Saturday, August 17, 2013

Wild abandon

I sent my daughter to writer's camp this week, and perhaps through a extrasensory transference such as the type seen only in the movies (think What Women Want or even Spiderman), I have been imbued with a frenetic writing energy that requires multiple outlets.

In other words, I'm resurrecting this blog. I've already dusted away the spammers in comments, so if any real readers still exist, it's safe to come back.

It can be difficult to write about knitting when one is not actually knitting, which has been my problem for the past three years. Am I knitting again now? Not yet, but I think I've figured out the root cause.

I received this enlightenment yesterday while contemplating a novel I've been "reading." (Reading, of course, is usually incompatible with knitting except for those blessed with the ability to pay attention to audiobooks. I'm a more prolific reader than knitter.) My progress on this book has stalled after about 60 pages, and yet I've so far refused to follow Nancy Pearl's Rule of 50 and give it up. I started it for a reason -- because the author is highly regarded and someone I feel like I "should" read -- and that reason doesn't disappear just because the book hasn't engaged me.

Yet I know I could've read at least three other novels in the 6 weeks or so that I've been "reading" this one. I pick it up, read a page, and set it down to do something else, but I don't read anything else because I have this to finish first.

The same problem has stalled my knitting. I think it may be six years since I started this sweater:

It's from Solveig Hisdal's book Poetry in Stitches for those interested.

It's lovely sweater, and I'll be happy to have it completed, but it's a rather random, non-repeating pattern that requires constantly looking at the chart. This means it's difficult to do much of anything else while working on it. I can watch television if I don't want to look at the screen, but foreign films with subtitles (which make up about 80 percent of my Netflix queue) are out of the question.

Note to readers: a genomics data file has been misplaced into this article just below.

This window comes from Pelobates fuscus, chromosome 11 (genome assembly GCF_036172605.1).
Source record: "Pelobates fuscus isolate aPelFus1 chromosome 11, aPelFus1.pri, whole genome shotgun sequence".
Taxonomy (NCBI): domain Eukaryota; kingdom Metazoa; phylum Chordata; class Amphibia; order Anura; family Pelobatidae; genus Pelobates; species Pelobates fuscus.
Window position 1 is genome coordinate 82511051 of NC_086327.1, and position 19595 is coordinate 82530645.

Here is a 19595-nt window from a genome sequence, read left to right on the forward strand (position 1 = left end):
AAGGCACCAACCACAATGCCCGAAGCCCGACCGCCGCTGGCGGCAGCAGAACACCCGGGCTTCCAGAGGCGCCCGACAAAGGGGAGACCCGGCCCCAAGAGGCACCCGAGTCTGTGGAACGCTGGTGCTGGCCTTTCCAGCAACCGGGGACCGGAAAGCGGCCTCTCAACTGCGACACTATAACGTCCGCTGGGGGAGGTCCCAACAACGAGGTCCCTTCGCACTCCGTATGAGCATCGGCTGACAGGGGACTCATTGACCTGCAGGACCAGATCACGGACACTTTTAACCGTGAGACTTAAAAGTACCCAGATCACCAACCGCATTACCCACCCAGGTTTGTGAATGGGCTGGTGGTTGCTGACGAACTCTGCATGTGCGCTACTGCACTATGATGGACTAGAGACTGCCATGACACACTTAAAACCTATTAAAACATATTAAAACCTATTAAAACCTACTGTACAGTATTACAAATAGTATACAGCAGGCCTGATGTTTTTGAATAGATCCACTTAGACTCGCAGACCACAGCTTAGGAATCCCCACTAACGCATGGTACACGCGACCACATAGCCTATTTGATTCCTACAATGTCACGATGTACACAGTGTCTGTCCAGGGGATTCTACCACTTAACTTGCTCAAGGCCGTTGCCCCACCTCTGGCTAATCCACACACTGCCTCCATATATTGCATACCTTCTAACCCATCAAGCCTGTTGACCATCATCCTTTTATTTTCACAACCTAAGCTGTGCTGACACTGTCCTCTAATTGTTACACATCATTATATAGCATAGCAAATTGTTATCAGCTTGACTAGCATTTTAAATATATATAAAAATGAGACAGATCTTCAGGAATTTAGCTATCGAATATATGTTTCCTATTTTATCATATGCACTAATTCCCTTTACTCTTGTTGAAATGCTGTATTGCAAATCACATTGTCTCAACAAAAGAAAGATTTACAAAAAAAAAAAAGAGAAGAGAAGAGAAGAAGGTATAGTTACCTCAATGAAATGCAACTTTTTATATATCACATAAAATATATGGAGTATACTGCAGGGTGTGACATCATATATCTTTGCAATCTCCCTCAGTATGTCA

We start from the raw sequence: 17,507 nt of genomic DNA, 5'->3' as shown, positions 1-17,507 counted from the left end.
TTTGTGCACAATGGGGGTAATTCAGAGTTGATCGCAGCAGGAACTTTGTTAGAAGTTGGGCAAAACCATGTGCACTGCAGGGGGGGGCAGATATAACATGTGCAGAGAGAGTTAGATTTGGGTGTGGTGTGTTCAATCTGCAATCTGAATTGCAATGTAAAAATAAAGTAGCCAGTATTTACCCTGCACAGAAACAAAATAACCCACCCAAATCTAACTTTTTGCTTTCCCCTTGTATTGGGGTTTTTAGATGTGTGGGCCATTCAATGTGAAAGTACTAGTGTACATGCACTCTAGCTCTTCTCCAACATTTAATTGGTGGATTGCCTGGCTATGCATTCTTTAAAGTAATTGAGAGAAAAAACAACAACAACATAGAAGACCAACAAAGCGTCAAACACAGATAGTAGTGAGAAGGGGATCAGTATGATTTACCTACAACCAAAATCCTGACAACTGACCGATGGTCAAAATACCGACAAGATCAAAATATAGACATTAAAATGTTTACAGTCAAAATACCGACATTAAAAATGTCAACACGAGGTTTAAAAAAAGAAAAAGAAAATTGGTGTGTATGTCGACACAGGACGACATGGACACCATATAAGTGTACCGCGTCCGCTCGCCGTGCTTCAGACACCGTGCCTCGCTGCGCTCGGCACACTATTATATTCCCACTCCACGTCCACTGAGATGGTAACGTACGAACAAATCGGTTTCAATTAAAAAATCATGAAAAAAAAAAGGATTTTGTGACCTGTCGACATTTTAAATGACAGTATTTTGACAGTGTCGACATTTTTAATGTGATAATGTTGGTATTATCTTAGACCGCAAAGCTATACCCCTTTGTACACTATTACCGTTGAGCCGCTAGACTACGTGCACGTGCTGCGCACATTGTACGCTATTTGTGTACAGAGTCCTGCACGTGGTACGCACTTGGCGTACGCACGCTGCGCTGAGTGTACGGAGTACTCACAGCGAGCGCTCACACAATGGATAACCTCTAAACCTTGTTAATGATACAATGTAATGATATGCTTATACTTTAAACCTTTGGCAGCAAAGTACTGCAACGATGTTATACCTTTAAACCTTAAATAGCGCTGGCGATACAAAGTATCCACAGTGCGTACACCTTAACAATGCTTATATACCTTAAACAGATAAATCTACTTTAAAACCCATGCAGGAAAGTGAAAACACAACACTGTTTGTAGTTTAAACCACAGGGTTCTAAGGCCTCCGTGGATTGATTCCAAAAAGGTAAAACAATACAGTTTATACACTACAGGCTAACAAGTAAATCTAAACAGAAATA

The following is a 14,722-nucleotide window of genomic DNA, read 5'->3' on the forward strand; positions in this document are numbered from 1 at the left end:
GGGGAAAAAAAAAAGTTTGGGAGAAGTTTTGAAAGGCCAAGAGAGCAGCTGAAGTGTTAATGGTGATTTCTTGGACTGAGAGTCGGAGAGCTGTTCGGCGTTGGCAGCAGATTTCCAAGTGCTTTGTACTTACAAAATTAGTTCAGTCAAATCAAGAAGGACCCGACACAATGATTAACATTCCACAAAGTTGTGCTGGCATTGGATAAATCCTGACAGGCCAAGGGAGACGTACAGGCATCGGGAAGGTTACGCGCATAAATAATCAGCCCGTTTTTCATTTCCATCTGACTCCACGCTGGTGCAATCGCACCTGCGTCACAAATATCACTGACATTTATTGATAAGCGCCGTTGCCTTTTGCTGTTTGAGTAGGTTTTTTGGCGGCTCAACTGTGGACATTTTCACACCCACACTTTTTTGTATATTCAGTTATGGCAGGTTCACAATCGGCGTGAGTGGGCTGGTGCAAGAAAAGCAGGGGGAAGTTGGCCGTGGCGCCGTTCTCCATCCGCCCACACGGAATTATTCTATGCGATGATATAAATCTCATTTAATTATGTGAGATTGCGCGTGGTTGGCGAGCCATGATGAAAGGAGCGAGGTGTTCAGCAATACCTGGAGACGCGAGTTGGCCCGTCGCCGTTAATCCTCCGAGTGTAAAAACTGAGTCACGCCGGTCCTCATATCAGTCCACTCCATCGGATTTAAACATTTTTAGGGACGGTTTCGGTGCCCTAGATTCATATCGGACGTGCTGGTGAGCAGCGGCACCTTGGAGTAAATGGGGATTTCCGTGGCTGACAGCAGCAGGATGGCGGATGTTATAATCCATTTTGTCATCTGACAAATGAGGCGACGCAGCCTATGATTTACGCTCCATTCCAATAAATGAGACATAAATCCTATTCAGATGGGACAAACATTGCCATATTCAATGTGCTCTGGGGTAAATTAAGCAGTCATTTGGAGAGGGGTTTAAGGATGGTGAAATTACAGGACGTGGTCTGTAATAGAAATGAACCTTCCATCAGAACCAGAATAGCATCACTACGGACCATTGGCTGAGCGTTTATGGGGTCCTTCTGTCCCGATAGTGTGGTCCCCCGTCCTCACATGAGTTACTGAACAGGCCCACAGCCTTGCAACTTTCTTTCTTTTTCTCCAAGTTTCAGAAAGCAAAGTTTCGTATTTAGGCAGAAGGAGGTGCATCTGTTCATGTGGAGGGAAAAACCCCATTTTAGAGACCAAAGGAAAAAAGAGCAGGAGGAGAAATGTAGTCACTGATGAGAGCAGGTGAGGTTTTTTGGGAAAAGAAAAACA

My progress has been so slow on this sweater than I believe moths may have already been at some of the early rows. There's broken yarn I can't explain.

Really, I should abandon it and move on to something else, like a scarf or a sock. But I'm almost finished with the body and the sleeves will be much easier! It would be tragic to abandon it now after so much work.

Many situations in life require us to resolve to let things go to maintain our sanity, or our relationships, or to allow room for other things to breathe. And yet, it's often with the projects we persist on, when everyone else may be urging us to give up, that we're most rewarded. The trick is to recognize what's worth pursuing and what's better consigned to the remainders bin.

For now, I think I'll return the novel to the library and finish up the sweater, resolving to make sure my next knitting project is mindless and portable.

The novel, by the way, is Thomas Pynchon's V., in case anyone wants to plead its case in the comments.

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